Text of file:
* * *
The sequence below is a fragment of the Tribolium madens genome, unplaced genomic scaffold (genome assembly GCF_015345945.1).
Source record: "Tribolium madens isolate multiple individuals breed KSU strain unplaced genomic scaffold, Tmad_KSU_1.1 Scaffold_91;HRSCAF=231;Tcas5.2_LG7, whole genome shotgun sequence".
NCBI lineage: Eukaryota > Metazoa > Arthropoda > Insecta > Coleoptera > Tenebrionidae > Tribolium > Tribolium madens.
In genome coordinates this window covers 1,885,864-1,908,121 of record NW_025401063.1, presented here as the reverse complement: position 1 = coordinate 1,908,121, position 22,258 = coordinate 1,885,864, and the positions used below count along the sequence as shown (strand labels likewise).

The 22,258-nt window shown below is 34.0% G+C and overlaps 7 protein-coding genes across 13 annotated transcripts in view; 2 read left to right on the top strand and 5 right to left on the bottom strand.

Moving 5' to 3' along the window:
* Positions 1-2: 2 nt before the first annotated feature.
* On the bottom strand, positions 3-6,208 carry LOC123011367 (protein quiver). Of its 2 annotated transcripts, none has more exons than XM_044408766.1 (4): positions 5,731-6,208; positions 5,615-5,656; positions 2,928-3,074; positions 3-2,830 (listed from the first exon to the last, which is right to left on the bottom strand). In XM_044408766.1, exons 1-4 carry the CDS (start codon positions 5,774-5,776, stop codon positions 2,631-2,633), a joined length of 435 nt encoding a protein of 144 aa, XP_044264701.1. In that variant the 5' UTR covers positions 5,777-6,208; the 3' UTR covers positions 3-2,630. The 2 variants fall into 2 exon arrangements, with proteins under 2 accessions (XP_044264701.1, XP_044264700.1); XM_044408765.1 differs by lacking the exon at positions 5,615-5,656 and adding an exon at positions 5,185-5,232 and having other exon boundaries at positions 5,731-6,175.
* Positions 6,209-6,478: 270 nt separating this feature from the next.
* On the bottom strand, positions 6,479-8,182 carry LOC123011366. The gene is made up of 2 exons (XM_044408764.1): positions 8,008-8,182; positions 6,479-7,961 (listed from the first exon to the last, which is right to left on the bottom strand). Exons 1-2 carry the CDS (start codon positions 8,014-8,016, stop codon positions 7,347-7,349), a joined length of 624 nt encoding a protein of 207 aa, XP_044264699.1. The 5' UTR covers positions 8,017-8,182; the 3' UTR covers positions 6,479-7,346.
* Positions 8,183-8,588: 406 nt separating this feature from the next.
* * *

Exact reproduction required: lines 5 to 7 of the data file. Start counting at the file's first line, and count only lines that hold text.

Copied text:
The 22,258-nt window shown below is 34.0% G+C and overlaps 7 protein-coding genes across 13 annotated transcripts in view; 2 read left to right on the top strand and 5 right to left on the bottom strand.

Moving 5' to 3' along the window:
* Positions 1-2: 2 nt before the first annotated feature.